Shabbat Parashat Reeh| 5767
The Dissolution of a Partnership - Based on Halacha Psuka, vol. 13
Case: The plaintiff and defendant formed a joint business project, at whose inception each invested an equal amount of money. However, the way the business is legally registered, the defendant is listed as the owner of the business and the plaintiff as his employee. The sides are in the process of dissolving their partnership. The plaintiff wants to break it up along the lines of the legal representation of the business. In other words, the defendant would receive the assets of the business and the plaintiff would be paid for unpaid work, as compensation for having his employment terminated, and the like. The defendant says that the two were full partners and that the representation of employer/employee was done to solve unrelated technical issues. He wants the dissolution to be done into equal parts without worker’s compensation. The plaintiff also claims that the defendant was negligent in his work in a manner that harmed the business and this should be reflected in the terms of the dissolution.
Ruling: The Shulchan Aruch (Choshen Mishpat 176:3) says that two craftsmen who agree to share their profits from clients do not form a binding partnership because people cannot make transactions regarding future matters (profits from future work). The Rama (ad loc) brings three differing opinions. According to the first two, the partnership can be made, the difference being whether a kinyan is necessary to formalize it. The third opinion is that the agreement is binding in regard to profits that were made prior to the decision to back out of it but not into the future.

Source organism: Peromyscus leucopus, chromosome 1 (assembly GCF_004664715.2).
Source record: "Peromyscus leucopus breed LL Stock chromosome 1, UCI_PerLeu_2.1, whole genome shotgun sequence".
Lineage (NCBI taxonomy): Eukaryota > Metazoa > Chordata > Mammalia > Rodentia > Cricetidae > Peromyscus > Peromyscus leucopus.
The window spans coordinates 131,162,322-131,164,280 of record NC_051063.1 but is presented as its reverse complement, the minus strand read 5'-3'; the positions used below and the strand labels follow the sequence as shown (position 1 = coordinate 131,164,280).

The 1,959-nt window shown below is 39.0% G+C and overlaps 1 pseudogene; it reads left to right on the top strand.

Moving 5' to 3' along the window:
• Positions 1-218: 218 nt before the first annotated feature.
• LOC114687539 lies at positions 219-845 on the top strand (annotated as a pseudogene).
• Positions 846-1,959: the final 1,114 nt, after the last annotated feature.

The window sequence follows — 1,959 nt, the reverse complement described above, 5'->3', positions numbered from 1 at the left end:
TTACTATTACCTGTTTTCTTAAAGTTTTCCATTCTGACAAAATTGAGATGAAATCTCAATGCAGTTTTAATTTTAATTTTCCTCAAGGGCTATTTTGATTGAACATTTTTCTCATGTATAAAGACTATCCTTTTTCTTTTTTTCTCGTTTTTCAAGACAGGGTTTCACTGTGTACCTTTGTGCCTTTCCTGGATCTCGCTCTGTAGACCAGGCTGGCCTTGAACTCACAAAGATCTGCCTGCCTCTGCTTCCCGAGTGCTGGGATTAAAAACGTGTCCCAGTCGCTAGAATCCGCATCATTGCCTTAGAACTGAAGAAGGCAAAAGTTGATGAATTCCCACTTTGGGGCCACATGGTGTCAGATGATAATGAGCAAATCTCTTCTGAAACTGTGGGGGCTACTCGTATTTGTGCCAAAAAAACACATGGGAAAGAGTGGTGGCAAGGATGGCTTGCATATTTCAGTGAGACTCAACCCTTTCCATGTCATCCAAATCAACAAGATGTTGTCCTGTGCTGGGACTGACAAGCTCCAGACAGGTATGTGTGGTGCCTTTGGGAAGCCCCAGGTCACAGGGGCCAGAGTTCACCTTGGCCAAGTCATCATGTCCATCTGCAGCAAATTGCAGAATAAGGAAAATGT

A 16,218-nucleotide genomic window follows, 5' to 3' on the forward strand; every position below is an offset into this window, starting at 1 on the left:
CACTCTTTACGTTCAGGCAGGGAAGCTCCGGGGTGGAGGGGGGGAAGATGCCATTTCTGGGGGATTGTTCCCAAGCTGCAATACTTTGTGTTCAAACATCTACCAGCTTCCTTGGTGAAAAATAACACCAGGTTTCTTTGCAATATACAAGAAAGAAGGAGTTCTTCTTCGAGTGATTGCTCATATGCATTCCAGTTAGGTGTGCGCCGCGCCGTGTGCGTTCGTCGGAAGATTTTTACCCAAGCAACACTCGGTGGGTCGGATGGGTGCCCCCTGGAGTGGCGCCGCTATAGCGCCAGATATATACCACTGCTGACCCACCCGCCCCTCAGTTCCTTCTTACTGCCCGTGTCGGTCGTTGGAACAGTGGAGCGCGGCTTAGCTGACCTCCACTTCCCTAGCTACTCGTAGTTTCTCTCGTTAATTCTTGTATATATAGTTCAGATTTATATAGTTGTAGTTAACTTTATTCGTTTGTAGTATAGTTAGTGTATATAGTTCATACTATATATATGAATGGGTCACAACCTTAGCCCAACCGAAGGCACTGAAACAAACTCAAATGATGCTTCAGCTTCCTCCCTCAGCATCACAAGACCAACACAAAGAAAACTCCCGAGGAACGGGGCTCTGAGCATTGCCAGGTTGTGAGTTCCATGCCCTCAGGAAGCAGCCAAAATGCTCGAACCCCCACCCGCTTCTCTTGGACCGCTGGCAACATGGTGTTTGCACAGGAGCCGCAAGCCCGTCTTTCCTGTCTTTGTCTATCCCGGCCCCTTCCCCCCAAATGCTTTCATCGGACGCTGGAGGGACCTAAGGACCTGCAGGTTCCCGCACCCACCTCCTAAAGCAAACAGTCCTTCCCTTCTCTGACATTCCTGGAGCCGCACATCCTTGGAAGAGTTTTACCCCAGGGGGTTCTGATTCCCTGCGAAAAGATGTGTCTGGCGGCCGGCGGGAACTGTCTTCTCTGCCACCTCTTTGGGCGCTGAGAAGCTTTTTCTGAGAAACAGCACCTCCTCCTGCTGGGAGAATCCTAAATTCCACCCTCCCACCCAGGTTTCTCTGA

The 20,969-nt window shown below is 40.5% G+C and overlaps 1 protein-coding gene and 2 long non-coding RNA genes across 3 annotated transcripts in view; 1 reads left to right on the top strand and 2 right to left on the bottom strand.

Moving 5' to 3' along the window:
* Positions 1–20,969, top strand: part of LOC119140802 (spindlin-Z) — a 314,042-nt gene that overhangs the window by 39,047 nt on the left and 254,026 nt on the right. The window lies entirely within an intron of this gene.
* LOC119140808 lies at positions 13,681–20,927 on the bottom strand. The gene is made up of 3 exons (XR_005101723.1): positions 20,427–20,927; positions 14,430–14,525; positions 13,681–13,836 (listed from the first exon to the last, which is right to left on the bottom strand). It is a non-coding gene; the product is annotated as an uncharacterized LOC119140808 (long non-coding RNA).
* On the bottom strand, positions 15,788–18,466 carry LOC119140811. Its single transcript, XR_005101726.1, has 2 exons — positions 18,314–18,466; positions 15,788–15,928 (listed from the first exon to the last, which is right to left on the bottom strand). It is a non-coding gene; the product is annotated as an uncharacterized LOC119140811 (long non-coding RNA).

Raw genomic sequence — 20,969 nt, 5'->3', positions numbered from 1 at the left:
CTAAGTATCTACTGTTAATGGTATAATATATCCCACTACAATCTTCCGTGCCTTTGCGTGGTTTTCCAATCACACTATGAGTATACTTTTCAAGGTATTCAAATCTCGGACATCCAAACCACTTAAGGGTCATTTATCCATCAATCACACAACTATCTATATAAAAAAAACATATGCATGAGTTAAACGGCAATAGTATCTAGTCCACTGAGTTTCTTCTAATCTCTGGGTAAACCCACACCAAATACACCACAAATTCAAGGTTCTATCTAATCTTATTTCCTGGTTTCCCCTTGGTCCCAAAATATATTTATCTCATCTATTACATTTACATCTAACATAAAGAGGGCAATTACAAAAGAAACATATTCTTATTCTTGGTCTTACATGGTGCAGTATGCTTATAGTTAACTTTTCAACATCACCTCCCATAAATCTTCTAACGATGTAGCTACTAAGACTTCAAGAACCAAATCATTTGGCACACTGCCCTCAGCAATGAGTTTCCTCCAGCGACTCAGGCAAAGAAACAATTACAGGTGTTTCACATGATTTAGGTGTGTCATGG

In the case at hand, the partnership was based primarily around work, not property Therefore, according to the Shulchan Aruch, the agreement could be altered and one could argue that when it was registered as an employer/employee relationship that is what happened. Even according to the Rama, one opinion states that regarding the future, the agreement can be changed. However, since this partnership also includes property, the partnership takes hold and the additional work that they did together can be seen as ensuring the viability of the partnership that is based on property.
The claim that the defendant was negligent in his work is not relevant at this point, when they are already dissolving the partnership. Firstly, in the meantime, the partners continued to work together in a way that indicates mechila on his shortcomings. Secondly, one can demand compensation from the other partner for his negligence only if his work did not meet the minimum standards of reasonable work. The plaintiff did not come close to convincing beit din that this was the case.
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This edition of Hemdat Yamim is dedicated to the memory of
R' Meir ben Yechezkel Shraga Brachfeld o.b.m.
Hemdat Yamim is also dedicated by Les & Ethel Sutker of Chicago, Illinois in loving memory of
Max and Mary Sutker
and Louis and Lillian Klein, z"l.
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